What is it?
Neurotoxicity is the damage done to your nervous system when the brain is exposed to something toxic. Toxins can be natural (like from plants or vegetables) or artificial (like medications or chemicals). This toxin changes how the nervous system works, which leads to damage. Both chemotherapy and radiation can be neurotoxic.
Neurotoxic effects may start during or soon after treatment, or months to years after treatment. Effects that start early often get better on their own. Late effects that start months to years after treatment can cause permanent damage (they won’t go away). When chemotherapy and radiation therapy are combined, there is a higher chance of neurotoxicity.
Many things other than chemotherapy and radiation therapy can cause neurotoxic effects, so it is hard to know exactly how many people are affected by it. It is thought that the chance of neurotoxicity will increase due to three things:
- People can now be given higher doses of chemotherapy and radiation therapy since supportive care, like pain and nausea management, has gotten better. Patients can tolerate higher doses that would not have been given in the past.
- Patients are living longer and having more late effects.
- New treatments target the nervous system itself.
There are many ways neurotoxicity can affect you. Symptoms of neurotoxicity may be:
- Having a hard time concentrating.
- A lot of drowsiness.
- Loss of vision, hearing, or taste.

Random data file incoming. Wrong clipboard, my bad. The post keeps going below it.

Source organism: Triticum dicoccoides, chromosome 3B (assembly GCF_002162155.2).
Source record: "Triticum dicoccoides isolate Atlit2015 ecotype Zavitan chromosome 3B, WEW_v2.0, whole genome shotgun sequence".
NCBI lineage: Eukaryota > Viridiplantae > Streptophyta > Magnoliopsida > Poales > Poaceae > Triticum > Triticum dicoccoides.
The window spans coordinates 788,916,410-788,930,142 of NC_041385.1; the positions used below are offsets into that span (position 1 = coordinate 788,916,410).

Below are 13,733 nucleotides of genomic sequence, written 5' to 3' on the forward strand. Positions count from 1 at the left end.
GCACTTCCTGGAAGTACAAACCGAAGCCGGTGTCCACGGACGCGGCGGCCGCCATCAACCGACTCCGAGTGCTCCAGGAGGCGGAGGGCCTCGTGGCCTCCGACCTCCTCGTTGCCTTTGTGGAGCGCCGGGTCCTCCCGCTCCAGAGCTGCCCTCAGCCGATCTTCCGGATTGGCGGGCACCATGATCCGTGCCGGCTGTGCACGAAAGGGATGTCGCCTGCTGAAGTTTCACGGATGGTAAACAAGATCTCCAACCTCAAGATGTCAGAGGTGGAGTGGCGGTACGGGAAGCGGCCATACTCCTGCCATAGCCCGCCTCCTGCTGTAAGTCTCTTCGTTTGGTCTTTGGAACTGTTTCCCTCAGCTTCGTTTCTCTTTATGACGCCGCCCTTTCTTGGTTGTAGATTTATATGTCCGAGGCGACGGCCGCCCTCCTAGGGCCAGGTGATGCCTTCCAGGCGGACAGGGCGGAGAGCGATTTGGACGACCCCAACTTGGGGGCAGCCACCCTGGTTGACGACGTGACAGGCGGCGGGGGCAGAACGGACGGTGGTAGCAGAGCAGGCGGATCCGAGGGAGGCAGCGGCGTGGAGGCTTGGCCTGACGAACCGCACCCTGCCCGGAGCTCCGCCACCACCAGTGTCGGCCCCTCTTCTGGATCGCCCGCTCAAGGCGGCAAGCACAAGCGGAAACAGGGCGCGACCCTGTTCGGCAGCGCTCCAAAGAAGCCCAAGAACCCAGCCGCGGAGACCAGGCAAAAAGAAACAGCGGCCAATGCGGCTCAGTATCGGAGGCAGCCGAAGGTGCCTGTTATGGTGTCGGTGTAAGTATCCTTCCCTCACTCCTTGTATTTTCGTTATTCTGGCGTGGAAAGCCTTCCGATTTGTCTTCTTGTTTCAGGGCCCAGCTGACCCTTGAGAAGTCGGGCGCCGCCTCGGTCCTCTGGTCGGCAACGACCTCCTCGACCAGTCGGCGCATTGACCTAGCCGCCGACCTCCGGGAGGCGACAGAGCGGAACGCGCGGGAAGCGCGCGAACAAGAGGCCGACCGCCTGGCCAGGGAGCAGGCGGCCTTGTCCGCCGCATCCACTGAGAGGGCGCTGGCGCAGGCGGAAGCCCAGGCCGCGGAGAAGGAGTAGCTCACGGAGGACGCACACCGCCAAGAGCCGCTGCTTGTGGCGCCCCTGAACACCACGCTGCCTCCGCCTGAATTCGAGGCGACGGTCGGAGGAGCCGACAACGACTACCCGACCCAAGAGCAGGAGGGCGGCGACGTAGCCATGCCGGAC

- Nausea and vomiting.
- Ringing or other sounds in your ears.
- Weird feelings like tingling and numbness.
How is it treated?
Treatment of neurotoxicity depends on the symptoms. Your care provider will work with you to make a plan. Your treatment may include medications, physical and occupational therapy (PT/OT), or changes to your chemotherapy/radiation dosing. The most important thing is to prevent neurotoxicity. Your treatment may be changed if you have signs of neurotoxicity.
When should I contact my care team?
Nervous system damage can cause a lot of different symptoms, based on what causes the damage and where is affected in the brain. Call your care provider right away if you have any new or worsening symptoms listed above.
Abeloff M, Niederhuber JE, Armitage JO, Doroshow, JH, Kastan MB, Tepper, JE. Abeloff’s Clinical Oncology. 5th edition. Philadelphia: Churchill Livingstone; 2014.
National Institute of Neurological Disorders and Stroke. Neurotoxicity Information Page. 2019. Found at: https://www.ninds.nih.gov/Disorders/All-Disorders/Neurotoxicity-Information-Page
Verstappen C, Heimans J, Postma T. Neurotoxic complications of chemotherapy in patient with cancer: Clinical signs and optimal management. Drugs 2003:63(15):1549-63.